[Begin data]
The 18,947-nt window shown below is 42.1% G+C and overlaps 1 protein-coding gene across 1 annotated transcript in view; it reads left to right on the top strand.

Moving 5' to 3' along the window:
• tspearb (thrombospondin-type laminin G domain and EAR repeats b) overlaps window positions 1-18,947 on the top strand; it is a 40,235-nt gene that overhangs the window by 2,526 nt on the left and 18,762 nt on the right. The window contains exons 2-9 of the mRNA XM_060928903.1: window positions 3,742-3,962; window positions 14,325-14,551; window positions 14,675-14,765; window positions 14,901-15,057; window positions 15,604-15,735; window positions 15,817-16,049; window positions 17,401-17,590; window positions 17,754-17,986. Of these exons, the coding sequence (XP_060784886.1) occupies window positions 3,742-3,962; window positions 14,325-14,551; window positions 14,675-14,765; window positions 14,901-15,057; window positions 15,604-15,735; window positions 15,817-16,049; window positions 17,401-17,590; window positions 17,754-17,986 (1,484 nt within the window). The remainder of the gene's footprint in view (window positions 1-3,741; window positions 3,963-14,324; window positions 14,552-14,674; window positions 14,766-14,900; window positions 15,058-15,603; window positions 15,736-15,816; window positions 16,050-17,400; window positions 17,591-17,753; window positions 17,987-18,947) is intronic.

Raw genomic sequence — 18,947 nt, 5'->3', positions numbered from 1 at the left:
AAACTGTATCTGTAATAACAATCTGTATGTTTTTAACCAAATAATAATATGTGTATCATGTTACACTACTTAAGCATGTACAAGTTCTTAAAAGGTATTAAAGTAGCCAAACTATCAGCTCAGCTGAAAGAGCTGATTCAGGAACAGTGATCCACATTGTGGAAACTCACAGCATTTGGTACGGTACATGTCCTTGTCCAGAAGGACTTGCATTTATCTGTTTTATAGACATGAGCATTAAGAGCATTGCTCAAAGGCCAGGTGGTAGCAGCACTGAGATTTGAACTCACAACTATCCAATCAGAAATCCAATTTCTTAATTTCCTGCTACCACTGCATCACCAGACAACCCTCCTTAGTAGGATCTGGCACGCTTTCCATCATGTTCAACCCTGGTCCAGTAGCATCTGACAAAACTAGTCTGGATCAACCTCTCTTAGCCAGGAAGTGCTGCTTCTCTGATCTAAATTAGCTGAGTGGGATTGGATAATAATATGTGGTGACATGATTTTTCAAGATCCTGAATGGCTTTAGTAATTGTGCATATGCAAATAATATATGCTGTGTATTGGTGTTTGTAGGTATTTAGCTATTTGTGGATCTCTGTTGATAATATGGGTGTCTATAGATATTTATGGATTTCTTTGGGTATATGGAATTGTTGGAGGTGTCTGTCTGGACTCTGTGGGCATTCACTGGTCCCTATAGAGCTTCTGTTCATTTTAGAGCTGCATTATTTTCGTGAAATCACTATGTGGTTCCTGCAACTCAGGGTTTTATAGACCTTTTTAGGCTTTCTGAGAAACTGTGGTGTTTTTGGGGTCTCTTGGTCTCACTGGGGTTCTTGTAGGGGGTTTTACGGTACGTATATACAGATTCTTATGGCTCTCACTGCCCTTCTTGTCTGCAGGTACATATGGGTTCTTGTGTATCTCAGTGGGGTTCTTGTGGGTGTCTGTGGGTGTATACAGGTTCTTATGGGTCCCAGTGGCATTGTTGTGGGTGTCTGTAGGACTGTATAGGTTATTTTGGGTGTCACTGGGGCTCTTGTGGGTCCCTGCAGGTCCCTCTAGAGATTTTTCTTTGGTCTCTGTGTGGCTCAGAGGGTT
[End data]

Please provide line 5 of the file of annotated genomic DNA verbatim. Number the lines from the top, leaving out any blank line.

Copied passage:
AAACTGTATCTGTAATAACAATCTGTATGTTTTTAACCAAATAATAATATGTGTATCATGTTACACTACTTAAGCATGTACAAGTTCTTAAAAGGTATTAAAGTAGCCAAACTATCAGCTCAGCTGAAAGAGCTGATTCAGGAACAGTGATCCACATTGTGGAAACTCACAGCATTTGGTACGGTACATGTCCTTGTCCAGAAGGACTTGCATTTATCTGTTTTATAGACATGAGCATTAAGAGCATTGCTCAAAGGCCAGGTGGTAGCAGCACTGAGATTTGAACTCACAACTATCCAATCAGAAATCCAATTTCTTAATTTCCTGCTACCACTGCATCACCAGACAACCCTCCTTAGTAGGATCTGGCACGCTTTCCATCATGTTCAACCCTGGTCCAGTAGCATCTGACAAAACTAGTCTGGATCAACCTCTCTTAGCCAGGAAGTGCTGCTTCTCTGATCTAAATTAGCTGAGTGGGATTGGATAATAATATGTGGTGACATGATTTTTCAAGATCCTGAATGGCTTTAGTAATTGTGCATATGCAAATAATATATGCTGTGTATTGGTGTTTGTAGGTATTTAGCTATTTGTGGATCTCTGTTGATAATATGGGTGTCTATAGATATTTATGGATTTCTTTGGGTATATGGAATTGTTGGAGGTGTCTGTCTGGACTCTGTGGGCATTCACTGGTCCCTATAGAGCTTCTGTTCATTTTAGAGCTGCATTATTTTCGTGAAATCACTATGTGGTTCCTGCAACTCAGGGTTTTATAGACCTTTTTAGGCTTTCTGAGAAACTGTGGTGTTTTTGGGGTCTCTTGGTCTCACTGGGGTTCTTGTAGGGGGTTTTACGGTACGTATATACAGATTCTTATGGCTCTCACTGCCCTTCTTGTCTGCAGGTACATATGGGTTCTTGTGTATCTCAGTGGGGTTCTTGTGGGTGTCTGTGGGTGTATACAGGTTCTTATGGGTCCCAGTGGCATTGTTGTGGGTGTCTGTAGGACTGTATAGGTTATTTTGGGTGTCACTGGGGCTCTTGTGGGTCCCTGCAGGTCCCTCTAGAGATTTTTCTTTGGTCTCTGTGTGGCTCAGAGGGTT